July 1 - As Croatia becomes the 28th member of the European Union Hayley Platt looks at what lies in store for the country and how membership has gone down with Croatians and their neighbours.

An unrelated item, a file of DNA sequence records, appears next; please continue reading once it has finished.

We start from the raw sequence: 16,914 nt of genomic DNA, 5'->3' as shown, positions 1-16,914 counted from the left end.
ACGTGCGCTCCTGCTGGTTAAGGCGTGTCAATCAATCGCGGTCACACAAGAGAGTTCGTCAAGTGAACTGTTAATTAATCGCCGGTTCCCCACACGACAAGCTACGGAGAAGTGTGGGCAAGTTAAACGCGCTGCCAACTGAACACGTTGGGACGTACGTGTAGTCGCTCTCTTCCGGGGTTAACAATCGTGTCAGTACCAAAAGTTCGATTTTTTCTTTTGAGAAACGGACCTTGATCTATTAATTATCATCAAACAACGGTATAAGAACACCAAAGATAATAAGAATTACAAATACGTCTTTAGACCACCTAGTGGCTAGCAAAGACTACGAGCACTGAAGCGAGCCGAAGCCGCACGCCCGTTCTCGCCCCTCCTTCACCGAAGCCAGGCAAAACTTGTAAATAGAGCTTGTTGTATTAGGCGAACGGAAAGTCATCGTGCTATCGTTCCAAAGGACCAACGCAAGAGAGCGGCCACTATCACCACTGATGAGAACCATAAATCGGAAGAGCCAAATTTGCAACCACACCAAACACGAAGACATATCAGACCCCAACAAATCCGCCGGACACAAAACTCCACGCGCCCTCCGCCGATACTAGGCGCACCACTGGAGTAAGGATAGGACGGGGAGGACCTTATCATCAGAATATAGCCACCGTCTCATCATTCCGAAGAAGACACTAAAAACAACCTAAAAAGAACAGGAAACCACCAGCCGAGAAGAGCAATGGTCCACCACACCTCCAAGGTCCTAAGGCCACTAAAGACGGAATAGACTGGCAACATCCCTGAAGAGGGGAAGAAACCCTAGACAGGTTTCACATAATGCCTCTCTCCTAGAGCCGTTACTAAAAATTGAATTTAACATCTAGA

There was much optimism as Croatia enjoyed its first days as a member of the European Union . (SOUNDBITE) (Croatian) PENSIONER FROM ZAGREB, MIRKO IVANCAN, SAYING: "Anything is possible, it is possible that we end up doing well, which is what I would like, for my people, and also for those who accepted us, with all the difficulties." And there are lots of difficulties The country has been stuck in recession for the last four years. Its national debt is officially classed as junk and one in every five people are unemployed. Peter Sanfrey from the European Bank for Reconstruction and Development says EU membership should help. SOUNDBITE: Peter Sanfey, EBRD, saying (English): "It's a country with a lot of potential, it's going through a difficult economic situation at the moment like its neighbours but I think with membership now this will give it a boost that over the medium to long term will bring benefits." Croatia has already implemented many unpopular reforms in order to qualify for membership It's sold off indebted ship yards, and tackled corruption - even jailing former prime minister Ivo Sanader. And the country won't be joining the euro just yet, says Croatia's bank governor. (SOUNDBITE) (English) CROATIAN CENTRAL BANK GOVERNOR, BORIS VUJCIC, SAYING: "It's too early to talk about it. As I usually emphasise, for Croatia because it's already heavily 'euro-ised,' de facto it makes sense to think about introducing it as soon as possible. But when it will be possible, we'll discuss that later." Croatia is the second of the seven former Yugoslav states to enter the EU after Slovenia in 2004. Others including Serbia, Bosnia and Kosovo are years away from joining. But it is hoped the move will bring unity to a region which just two decades ago saw 20,000 Croatians killed in war following a split from Yugoslavia.